This particular argument is built on the faulty notion of scientism and the discounted philosophies of A. J. Ayer and David Hume that basically state that if a statement isn’t a tautology (a self-defining statement, like ‘all bachelors are unmarried men’) or empirically verifiable, then it isn’t true.
But, do you see the problem with this stance? It makes a truth claim itself that is neither a tautology or empirically verifiable, yet Ayer and Hume expect us to accept this statement as true. The claim above by the whybelievinagod group is a philosophical statement they want us to believe yet it doesn’t hold up under the weight of their own criteria (being scientifically testable), so why should we believe them?
Moreover, it ignores the important difference between the scientific and legal methods for determining truth. The legal method does not ignore testimony or facts because they are not reproducible or testable. By a process of elimination and corroboration, the legal method allows history and testimony to speak for itself until a verdict is reached beyond a reasonable doubt and the balance of probability is achieved. For example, I did not witness various battles that occurred through history and I cannot reproduce WWII so I must rely on documents and independent testimony to determine its plausibility. Certain kinds of tests are appropriate for different realms of thought. When someone looks at the historical evidence with a fair examination and lets the evidence speak, Christianity is found very reasonable. The atheist rules out the supernatural a priori, which is unfair.
Also, they fail to see the difference between operational and forensic science. Operational science deals with the operation of things, how things function, present regularities, secondary causes, and is based on observation and repetition. Forensic (or origin) science deals with the origins of things, how things came about, past singularities, primary or secondary causes, and is based on causality and analogy. And when Christianity is viewed through the lens of forensic science, it comes through with shining colors.
Lastly, they state that people who believe in God don’t want God to be tested because their end result could be falsified. What a ridiculous charge. The only reason to believe in anything is because it’s true. This is old Freud wish-fulfillment factor logic that overlooks the fact that Christianity openly invites an examination of its claims – something no other faith really does. And if it’s wish-fulfillment you’re looking for, how about a wish that there is no holy God that you’ll have to stand before on the Day of Judgment? My view is they’re guilty of making that (false) wish.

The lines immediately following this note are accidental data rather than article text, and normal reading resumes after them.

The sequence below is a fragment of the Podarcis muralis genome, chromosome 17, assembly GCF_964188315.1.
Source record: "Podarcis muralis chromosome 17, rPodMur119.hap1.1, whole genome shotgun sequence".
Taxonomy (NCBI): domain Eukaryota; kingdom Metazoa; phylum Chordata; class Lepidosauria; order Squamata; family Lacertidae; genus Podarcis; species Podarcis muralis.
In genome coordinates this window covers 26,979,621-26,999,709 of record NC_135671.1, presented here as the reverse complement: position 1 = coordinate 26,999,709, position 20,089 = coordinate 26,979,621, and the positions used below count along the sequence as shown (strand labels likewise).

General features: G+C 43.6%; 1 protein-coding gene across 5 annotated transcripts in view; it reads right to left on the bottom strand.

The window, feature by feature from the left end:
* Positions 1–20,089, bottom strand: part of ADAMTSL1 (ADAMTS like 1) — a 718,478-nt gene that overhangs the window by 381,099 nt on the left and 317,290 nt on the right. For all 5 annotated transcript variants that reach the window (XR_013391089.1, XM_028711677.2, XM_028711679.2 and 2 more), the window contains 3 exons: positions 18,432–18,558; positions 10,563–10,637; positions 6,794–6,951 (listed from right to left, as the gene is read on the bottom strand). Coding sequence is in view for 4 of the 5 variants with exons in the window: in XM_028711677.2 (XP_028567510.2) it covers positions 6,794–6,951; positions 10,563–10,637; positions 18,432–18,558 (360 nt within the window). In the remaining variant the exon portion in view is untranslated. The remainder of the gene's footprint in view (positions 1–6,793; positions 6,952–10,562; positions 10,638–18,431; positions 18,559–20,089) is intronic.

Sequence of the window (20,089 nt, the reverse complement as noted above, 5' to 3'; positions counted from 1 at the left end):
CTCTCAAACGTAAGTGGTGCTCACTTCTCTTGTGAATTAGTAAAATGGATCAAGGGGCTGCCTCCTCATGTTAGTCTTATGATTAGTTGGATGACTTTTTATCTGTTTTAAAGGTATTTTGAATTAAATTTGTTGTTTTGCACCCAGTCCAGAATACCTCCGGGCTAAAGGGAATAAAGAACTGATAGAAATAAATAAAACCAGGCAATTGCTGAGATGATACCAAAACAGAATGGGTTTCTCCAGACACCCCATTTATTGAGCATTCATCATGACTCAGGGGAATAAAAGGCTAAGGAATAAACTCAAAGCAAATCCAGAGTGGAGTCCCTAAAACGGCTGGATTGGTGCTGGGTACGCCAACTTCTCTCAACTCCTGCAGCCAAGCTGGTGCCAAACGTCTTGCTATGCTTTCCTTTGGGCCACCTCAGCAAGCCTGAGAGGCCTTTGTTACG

Those definitions of God that are scientifically testable, such as the very humanlike and limited god ideas of children and ancient peoples, have always lacked evidence. The Santa Claus idea also falls into this category.
Ah, OK. Which scientific tests? Perhaps the finding of DNA, whose makeup has been shown to be mathematically identical to language, and the fact that no language has ever arisen outside of intelligence? Or maybe the anthropic factor (the incredible fine tuning of the universe)? Again, scientism – the belief that science is the only purveyor of truth – simply isn’t a valid stance to hold. There are many things science can’t be used for:
- It can’t prove mathematics because it presupposes it
- It can’t prove logic (first principles ) because it presupposes it
- It can’t prove metaphysical truths such as there are other minds other than my own
- It can’t prove ethics – you can’t use science to prove the Nazis were evil
- It can’t prove matters of aesthetics and beauty
- And it can’t prove the statement “Science is the purveyor of all truth” because that is a philosophical statement
Lastly, their point on Santa Claus commits the logical fallacy of “false analogy”. First, Christianity and Jesus Christ are grounded in space-time history. Second, last time I looked, I didn’t see anybody allowing themselves to be martyred like Christ’s disciples did for Santa.
In Part 2, I’ll look at their claim that you can be ‘good’ without God.
Friday, November 07, 2008
Here's the thing: Science, when properly approached without bias and presuppositions leads one to God. Dr. Wernher von Braun, the father of rocket science, once commented: "...as I became exposed to the law and order of the universe, I was literally humbled by its unerring perfection. I became convinced that there must be a divine intent behind it all... My experiences with science led me to God. They challenge science to prove the existence of God. But must we really light a candle to see the sun?”